Ark. 347, at 4, 439 S.W.3d 675, 677-78 (per curiam). We found
that allegations involving Griffin's testimony were not
extrinsic to the record, in that the trial record indicated
that the defense was aware of the alibi defense and was also
aware that Griffin had provided multiple contradictory
pretrial statements. Id. at 4-6, 439 S.W.3d at
sixth petition, Jackson again contends that Bush and
Griffin were coerced by investigators and
prosecutors through scare tactics and promises of leniency to
provide false testimony and suppressed exculpatory evidence
in violation of Brady. As with his previous
petitions, Jackson adds new factual details in support of his
reconstituted Brady claims.
now contends that the prosecutor secretly dismissed a firearm
charge arising from Bush's possession of a .40-caliber
weapon, provided a favorable resolution of a drug offense
committed by Bush in 1999, and misrepresented the facts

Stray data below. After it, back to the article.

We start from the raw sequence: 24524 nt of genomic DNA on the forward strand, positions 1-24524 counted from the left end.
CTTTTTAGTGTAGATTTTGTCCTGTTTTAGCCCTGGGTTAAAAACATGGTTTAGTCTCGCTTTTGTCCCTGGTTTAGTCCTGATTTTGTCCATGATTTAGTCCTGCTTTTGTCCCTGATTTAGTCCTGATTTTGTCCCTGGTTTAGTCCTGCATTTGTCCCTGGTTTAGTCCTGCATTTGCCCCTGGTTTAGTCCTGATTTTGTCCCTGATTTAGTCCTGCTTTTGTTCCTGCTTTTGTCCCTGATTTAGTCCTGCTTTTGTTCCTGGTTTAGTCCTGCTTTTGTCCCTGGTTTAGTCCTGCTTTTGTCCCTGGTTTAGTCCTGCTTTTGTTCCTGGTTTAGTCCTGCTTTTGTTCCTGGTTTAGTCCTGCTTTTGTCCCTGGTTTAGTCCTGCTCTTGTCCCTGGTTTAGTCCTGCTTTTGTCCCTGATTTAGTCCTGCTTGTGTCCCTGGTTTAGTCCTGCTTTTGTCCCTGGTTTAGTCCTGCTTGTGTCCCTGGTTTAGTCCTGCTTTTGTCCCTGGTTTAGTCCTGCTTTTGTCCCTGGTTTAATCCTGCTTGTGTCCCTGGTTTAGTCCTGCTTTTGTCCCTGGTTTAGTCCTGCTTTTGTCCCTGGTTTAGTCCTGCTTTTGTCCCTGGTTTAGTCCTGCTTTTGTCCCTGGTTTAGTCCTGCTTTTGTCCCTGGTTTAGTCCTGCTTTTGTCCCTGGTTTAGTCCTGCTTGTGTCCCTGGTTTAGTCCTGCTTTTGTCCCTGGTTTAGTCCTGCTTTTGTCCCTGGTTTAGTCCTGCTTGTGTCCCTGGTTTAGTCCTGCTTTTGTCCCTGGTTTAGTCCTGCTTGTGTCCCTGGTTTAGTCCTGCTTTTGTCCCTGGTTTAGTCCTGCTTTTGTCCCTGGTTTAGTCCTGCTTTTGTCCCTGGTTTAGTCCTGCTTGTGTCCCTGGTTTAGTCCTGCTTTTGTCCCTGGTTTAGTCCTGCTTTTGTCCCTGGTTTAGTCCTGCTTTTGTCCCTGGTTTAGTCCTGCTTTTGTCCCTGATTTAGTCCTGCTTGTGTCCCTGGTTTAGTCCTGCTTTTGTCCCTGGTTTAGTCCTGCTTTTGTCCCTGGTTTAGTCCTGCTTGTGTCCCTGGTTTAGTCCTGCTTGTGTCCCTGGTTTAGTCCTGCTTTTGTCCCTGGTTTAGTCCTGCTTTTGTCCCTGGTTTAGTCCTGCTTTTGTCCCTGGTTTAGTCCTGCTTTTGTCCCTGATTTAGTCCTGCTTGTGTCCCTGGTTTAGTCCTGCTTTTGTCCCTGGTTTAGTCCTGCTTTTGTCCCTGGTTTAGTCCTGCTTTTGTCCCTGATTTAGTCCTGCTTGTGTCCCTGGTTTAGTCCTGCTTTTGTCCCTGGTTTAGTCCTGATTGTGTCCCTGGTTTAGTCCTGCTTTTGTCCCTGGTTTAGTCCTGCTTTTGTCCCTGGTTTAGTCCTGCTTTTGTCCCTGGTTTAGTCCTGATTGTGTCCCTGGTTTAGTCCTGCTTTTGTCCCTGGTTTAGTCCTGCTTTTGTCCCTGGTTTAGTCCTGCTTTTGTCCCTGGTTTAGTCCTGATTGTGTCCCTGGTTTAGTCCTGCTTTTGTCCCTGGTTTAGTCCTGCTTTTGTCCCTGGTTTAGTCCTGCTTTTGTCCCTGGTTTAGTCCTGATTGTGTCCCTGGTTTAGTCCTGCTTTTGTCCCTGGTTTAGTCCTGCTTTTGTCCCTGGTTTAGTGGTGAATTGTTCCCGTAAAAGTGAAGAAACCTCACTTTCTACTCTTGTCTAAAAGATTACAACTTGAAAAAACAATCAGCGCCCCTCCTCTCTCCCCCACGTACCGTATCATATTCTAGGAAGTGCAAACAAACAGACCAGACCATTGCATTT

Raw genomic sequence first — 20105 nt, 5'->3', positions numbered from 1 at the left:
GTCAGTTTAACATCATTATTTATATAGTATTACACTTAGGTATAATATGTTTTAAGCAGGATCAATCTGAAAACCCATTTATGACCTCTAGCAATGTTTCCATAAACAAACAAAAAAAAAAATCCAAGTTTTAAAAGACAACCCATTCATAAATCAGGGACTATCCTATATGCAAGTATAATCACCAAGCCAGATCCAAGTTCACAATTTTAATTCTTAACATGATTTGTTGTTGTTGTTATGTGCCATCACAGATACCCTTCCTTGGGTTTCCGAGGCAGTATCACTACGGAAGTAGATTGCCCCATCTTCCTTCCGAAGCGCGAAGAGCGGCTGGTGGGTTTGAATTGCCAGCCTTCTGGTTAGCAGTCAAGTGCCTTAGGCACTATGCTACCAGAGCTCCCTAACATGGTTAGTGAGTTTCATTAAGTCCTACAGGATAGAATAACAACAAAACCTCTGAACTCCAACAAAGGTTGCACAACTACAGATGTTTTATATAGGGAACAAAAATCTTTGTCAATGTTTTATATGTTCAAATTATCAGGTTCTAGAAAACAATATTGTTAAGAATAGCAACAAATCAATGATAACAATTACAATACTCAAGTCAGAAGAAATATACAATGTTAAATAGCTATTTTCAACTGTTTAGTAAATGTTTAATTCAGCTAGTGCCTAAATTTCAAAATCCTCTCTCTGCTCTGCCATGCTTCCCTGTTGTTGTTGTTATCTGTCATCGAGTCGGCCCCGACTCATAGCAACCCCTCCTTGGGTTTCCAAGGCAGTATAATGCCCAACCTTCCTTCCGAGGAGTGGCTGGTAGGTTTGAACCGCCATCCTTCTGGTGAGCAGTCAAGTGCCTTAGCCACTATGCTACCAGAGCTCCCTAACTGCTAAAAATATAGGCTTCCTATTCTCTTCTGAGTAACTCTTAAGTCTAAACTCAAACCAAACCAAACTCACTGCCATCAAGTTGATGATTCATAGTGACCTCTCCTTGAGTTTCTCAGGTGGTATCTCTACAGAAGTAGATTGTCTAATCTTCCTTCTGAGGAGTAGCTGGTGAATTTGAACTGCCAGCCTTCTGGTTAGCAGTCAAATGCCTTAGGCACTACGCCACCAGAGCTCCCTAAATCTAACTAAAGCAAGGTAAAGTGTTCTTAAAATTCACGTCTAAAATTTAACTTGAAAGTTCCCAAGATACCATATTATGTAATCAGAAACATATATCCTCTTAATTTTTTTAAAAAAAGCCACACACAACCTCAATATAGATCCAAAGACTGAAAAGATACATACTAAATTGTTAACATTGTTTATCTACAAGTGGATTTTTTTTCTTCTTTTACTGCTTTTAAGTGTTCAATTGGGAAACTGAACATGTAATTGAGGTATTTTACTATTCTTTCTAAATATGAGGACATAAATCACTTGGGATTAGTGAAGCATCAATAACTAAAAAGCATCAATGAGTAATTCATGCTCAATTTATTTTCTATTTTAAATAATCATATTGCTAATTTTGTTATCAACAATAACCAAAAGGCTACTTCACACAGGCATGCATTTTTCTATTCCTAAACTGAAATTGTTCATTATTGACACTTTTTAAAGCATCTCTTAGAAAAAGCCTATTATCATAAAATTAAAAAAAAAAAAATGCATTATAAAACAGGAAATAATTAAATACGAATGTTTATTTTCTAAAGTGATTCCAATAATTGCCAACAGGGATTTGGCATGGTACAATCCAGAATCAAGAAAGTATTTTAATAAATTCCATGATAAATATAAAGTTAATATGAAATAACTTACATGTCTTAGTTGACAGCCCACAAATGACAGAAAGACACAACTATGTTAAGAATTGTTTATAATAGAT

surrounding Bush's favorable treatment to the trial
court. In support of these new allegations, Jackson provides
excerpts from his trial transcript, a docket sheet from
Pulaski County pertaining to Bush's 1999 conviction, and
an affidavit from Bush recanting his testimony and
identifying "Little Mark, " who is also known as
Marcus Hunter, as the true perpetrator of the crime.
respect to Griffin's testimony, Jackson again contends
that her pretrial sworn statements implicating Jackson were
the product of police misconduct that occurred during the
time Griffin had spent with investigators over a period of
several days. Jackson attaches another affidavit from
Griffin, adding that she had engaged in oral sex with one of
the investigating officers and that investigators had